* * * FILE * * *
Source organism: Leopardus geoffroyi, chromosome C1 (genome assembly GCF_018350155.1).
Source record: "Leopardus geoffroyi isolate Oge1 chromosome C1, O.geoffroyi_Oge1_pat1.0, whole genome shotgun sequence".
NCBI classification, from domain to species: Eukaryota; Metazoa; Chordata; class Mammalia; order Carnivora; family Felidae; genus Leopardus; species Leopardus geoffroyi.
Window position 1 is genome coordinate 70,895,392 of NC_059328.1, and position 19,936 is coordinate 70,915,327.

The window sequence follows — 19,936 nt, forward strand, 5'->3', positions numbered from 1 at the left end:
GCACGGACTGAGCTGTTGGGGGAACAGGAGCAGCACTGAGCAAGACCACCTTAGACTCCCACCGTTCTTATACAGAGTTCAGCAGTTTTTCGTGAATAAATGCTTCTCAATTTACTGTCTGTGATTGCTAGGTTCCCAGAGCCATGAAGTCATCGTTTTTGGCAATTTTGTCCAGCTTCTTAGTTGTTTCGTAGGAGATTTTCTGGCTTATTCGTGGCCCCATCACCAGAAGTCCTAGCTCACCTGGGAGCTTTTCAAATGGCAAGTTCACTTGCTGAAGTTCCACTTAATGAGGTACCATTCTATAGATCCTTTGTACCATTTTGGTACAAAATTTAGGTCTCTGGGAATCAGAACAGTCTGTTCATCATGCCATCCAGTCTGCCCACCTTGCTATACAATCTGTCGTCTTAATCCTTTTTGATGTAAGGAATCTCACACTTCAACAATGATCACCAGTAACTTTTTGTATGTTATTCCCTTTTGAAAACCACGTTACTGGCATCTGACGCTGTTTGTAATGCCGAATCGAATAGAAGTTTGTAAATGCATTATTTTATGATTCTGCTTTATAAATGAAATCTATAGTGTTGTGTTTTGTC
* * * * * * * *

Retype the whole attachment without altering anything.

Source organism: Leopardus geoffroyi, chromosome C1 (genome assembly GCF_018350155.1).
Source record: "Leopardus geoffroyi isolate Oge1 chromosome C1, O.geoffroyi_Oge1_pat1.0, whole genome shotgun sequence".
NCBI classification, from domain to species: Eukaryota; Metazoa; Chordata; class Mammalia; order Carnivora; family Felidae; genus Leopardus; species Leopardus geoffroyi.
Window position 1 is genome coordinate 70,895,392 of NC_059328.1, and position 19,936 is coordinate 70,915,327.

The window sequence follows — 19,936 nt, forward strand, 5'->3', positions numbered from 1 at the left end:
GCACGGACTGAGCTGTTGGGGGAACAGGAGCAGCACTGAGCAAGACCACCTTAGACTCCCACCGTTCTTATACAGAGTTCAGCAGTTTTTCGTGAATAAATGCTTCTCAATTTACTGTCTGTGATTGCTAGGTTCCCAGAGCCATGAAGTCATCGTTTTTGGCAATTTTGTCCAGCTTCTTAGTTGTTTCGTAGGAGATTTTCTGGCTTATTCGTGGCCCCATCACCAGAAGTCCTAGCTCACCTGGGAGCTTTTCAAATGGCAAGTTCACTTGCTGAAGTTCCACTTAATGAGGTACCATTCTATAGATCCTTTGTACCATTTTGGTACAAAATTTAGGTCTCTGGGAATCAGAACAGTCTGTTCATCATGCCATCCAGTCTGCCCACCTTGCTATACAATCTGTCGTCTTAATCCTTTTTGATGTAAGGAATCTCACACTTCAACAATGATCACCAGTAACTTTTTGTATGTTATTCCCTTTTGAAAACCACGTTACTGGCATCTGACGCTGTTTGTAATGCCGAATCGAATAGAAGTTTGTAAATGCATTATTTTATGATTCTGCTTTATAAATGAAATCTATAGTGTTGTGTTTTGTC